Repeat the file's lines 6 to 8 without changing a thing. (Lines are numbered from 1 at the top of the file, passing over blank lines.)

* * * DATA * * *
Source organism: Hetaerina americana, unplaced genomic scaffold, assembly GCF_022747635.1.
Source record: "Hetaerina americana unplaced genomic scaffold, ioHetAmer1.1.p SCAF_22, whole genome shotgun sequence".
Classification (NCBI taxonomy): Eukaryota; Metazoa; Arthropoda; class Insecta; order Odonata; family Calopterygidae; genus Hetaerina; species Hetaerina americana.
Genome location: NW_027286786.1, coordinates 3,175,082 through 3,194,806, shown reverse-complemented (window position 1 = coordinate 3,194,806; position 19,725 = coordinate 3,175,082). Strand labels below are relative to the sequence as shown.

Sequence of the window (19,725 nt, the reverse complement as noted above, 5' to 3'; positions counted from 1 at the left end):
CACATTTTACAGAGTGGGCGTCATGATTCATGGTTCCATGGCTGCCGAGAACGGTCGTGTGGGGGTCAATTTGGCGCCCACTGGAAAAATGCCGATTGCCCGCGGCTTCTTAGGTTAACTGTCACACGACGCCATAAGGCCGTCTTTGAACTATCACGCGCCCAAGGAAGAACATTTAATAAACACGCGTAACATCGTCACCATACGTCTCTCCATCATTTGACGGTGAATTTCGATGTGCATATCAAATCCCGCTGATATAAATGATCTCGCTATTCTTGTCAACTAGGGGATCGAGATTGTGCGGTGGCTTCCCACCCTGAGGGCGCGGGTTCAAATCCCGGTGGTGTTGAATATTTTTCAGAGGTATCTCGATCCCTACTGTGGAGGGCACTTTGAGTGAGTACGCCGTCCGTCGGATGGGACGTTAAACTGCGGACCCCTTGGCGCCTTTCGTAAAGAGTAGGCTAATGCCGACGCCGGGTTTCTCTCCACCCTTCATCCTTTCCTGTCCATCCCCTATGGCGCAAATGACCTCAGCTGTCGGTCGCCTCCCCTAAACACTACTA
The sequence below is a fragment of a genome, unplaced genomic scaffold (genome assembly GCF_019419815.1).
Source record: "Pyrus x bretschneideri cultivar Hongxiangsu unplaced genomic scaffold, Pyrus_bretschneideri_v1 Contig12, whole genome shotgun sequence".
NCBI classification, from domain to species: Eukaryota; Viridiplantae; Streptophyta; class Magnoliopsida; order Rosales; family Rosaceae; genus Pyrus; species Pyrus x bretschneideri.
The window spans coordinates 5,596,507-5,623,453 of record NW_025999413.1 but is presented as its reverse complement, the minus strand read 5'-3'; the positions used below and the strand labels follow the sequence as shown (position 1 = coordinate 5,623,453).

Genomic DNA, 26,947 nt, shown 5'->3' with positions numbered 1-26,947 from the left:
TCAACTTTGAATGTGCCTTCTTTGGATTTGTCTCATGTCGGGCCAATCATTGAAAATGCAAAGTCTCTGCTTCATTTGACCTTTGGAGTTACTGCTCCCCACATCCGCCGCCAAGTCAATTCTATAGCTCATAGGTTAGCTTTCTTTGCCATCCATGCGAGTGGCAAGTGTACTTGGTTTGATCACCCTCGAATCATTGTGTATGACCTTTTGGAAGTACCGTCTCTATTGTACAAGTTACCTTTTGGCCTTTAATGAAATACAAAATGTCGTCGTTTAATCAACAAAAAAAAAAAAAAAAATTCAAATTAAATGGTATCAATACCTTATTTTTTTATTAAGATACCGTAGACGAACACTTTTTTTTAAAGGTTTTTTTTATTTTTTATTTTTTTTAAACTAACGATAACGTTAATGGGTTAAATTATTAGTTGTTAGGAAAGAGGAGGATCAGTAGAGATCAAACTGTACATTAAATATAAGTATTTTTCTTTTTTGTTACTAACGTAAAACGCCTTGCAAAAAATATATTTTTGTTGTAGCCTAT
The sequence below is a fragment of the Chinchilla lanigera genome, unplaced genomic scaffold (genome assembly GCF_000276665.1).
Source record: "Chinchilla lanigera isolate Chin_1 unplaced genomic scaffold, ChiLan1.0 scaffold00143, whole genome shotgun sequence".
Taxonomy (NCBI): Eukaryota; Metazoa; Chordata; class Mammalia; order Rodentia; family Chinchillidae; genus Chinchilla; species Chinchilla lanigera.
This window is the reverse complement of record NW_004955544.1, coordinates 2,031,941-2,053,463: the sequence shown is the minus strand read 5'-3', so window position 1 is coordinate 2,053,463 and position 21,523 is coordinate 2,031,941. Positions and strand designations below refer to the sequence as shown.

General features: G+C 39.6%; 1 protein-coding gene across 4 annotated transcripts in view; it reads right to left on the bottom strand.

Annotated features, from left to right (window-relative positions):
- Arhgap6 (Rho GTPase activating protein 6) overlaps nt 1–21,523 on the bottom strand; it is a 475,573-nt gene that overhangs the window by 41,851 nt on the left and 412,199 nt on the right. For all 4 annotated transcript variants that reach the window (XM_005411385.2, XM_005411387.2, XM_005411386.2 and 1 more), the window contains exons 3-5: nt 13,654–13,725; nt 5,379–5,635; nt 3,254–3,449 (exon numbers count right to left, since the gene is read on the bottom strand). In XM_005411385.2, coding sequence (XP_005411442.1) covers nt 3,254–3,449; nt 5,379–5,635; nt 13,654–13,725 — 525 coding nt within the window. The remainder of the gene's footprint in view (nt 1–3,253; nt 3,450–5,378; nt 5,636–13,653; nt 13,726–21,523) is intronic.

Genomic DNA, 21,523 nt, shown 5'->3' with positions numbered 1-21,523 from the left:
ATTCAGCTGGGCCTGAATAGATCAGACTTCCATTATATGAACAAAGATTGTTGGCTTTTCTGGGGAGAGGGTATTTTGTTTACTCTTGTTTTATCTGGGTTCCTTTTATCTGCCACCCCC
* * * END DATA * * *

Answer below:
CACATTTTACAGAGTGGGCGTCATGATTCATGGTTCCATGGCTGCCGAGAACGGTCGTGTGGGGGTCAATTTGGCGCCCACTGGAAAAATGCCGATTGCCCGCGGCTTCTTAGGTTAACTGTCACACGACGCCATAAGGCCGTCTTTGAACTATCACGCGCCCAAGGAAGAACATTTAATAAACACGCGTAACATCGTCACCATACGTCTCTCCATCATTTGACGGTGAATTTCGATGTGCATATCAAATCCCGCTGATATAAATGATCTCGCTATTCTTGTCAACTAGGGGATCGAGATTGTGCGGTGGCTTCCCACCCTGAGGGCGCGGGTTCAAATCCCGGTGGTGTTGAATATTTTTCAGAGGTATCTCGATCCCTACTGTGGAGGGCACTTTGAGTGAGTACGCCGTCCGTCGGATGGGACGTTAAACTGCGGACCCCTTGGCGCCTTTCGTAAAGAGTAGGCTAATGCCGACGCCGGGTTTCTCTCCACCCTTCATCCTTTCCTGTCCATCCCCTATGGCGCAAATGACCTCAGCTGTCGGTCGCCTCCCCTAAACACTACTA
The sequence below is a fragment of a genome, unplaced genomic scaffold (genome assembly GCF_019419815.1).
Source record: "Pyrus x bretschneideri cultivar Hongxiangsu unplaced genomic scaffold, Pyrus_bretschneideri_v1 Contig12, whole genome shotgun sequence".